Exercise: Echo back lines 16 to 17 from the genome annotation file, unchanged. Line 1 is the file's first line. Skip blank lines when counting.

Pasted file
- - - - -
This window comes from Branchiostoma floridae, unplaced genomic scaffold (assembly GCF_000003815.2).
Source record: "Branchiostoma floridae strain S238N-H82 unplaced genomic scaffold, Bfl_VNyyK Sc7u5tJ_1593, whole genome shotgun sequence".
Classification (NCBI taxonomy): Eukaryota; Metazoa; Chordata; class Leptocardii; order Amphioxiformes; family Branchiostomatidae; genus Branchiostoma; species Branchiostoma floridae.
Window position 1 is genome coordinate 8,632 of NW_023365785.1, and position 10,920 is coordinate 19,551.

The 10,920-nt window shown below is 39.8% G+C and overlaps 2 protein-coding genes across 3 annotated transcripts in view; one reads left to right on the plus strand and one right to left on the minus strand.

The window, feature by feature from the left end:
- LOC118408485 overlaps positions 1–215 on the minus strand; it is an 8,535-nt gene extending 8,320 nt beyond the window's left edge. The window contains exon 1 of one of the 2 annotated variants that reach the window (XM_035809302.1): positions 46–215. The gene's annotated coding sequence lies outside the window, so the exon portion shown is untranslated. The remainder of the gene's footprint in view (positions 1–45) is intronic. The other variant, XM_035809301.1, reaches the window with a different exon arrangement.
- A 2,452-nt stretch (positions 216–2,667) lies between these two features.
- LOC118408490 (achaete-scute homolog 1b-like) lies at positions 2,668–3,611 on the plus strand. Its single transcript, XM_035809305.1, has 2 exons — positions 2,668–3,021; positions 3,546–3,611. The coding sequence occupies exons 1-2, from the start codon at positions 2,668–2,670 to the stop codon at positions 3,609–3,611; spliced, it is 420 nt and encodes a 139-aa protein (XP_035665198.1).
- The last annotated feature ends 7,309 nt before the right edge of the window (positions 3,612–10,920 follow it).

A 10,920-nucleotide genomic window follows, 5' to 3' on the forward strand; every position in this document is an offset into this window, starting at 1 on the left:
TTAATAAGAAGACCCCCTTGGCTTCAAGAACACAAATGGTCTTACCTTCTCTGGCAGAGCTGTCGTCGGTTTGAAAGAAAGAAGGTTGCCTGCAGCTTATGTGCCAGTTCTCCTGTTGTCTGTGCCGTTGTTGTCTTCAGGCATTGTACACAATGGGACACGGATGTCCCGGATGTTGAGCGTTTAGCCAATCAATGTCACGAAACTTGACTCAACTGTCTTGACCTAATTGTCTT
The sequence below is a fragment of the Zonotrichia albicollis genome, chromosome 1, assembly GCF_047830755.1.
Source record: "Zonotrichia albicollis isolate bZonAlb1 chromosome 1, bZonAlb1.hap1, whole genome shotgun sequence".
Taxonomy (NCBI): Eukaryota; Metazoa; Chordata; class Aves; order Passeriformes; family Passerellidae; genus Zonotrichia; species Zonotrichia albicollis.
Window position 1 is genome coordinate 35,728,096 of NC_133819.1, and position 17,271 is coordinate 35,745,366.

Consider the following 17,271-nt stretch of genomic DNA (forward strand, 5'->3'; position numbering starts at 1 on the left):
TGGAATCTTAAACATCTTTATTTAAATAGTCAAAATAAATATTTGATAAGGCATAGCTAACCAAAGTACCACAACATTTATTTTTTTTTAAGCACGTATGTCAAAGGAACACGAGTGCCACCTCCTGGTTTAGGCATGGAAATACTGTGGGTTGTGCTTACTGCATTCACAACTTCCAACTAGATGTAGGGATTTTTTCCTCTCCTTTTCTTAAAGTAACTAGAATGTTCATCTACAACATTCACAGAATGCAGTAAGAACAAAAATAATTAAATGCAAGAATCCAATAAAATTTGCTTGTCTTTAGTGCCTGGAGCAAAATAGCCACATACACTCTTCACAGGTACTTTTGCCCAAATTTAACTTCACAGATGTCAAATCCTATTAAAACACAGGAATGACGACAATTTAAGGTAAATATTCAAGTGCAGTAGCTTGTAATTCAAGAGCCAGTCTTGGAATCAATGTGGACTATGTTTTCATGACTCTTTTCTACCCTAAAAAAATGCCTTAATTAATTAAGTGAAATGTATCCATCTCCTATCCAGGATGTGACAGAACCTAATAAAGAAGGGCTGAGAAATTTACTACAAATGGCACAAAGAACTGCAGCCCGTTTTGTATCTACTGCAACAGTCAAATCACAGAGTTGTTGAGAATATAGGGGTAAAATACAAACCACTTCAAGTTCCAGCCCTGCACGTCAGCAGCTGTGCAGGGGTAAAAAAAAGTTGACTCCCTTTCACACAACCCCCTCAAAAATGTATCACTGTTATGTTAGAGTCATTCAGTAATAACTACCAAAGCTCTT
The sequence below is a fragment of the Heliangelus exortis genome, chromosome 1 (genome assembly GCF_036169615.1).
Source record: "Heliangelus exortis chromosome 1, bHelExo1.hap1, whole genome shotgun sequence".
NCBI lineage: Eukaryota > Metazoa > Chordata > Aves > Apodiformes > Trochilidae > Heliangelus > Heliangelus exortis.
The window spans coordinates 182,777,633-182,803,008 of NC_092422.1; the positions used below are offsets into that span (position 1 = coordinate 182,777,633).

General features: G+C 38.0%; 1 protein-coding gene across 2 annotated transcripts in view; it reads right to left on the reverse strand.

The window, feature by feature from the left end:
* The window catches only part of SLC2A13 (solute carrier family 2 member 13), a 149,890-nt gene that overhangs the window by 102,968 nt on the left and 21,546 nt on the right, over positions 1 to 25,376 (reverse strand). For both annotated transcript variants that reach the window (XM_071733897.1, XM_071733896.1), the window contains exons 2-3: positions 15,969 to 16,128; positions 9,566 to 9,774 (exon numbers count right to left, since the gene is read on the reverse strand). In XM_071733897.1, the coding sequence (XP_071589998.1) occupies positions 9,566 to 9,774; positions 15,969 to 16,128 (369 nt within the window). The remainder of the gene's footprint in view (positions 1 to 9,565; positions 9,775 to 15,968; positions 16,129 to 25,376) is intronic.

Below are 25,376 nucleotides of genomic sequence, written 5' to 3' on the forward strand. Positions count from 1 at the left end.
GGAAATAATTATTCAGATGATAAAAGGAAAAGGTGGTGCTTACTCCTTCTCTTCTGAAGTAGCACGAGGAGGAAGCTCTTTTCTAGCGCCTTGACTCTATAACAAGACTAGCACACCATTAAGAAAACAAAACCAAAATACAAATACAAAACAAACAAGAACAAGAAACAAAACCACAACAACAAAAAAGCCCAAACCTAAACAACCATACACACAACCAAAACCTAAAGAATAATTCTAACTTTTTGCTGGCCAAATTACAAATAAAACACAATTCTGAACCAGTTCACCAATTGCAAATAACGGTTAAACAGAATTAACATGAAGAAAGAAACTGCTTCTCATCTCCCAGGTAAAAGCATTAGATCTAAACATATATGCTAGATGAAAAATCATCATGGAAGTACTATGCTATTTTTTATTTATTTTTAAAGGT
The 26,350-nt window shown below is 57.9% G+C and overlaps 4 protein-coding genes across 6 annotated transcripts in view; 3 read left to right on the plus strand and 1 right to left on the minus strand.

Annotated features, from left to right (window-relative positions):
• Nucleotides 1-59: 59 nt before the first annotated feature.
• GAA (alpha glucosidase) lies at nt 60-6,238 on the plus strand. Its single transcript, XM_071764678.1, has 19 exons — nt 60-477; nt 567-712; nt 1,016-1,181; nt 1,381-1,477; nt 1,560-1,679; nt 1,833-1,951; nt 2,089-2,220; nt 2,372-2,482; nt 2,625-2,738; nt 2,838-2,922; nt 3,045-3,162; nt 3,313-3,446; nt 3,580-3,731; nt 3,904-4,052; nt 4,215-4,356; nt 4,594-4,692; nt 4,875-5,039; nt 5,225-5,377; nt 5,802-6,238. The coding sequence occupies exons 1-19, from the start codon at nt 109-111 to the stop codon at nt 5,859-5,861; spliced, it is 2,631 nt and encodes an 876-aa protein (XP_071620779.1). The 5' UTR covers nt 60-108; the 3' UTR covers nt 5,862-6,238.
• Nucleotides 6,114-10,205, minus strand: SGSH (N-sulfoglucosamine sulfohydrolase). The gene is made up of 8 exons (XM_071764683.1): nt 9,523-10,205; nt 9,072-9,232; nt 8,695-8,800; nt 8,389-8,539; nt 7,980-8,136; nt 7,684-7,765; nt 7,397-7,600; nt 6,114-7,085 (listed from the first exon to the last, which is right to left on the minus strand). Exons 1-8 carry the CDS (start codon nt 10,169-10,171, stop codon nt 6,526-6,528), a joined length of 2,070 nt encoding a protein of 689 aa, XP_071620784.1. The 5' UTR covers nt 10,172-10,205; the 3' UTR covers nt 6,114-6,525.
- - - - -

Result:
Window position 1 is genome coordinate 35,728,096 of NC_133819.1, and position 17,271 is coordinate 35,745,366.

Consider the following 17,271-nt stretch of genomic DNA (forward strand, 5'->3'; position numbering starts at 1 on the left):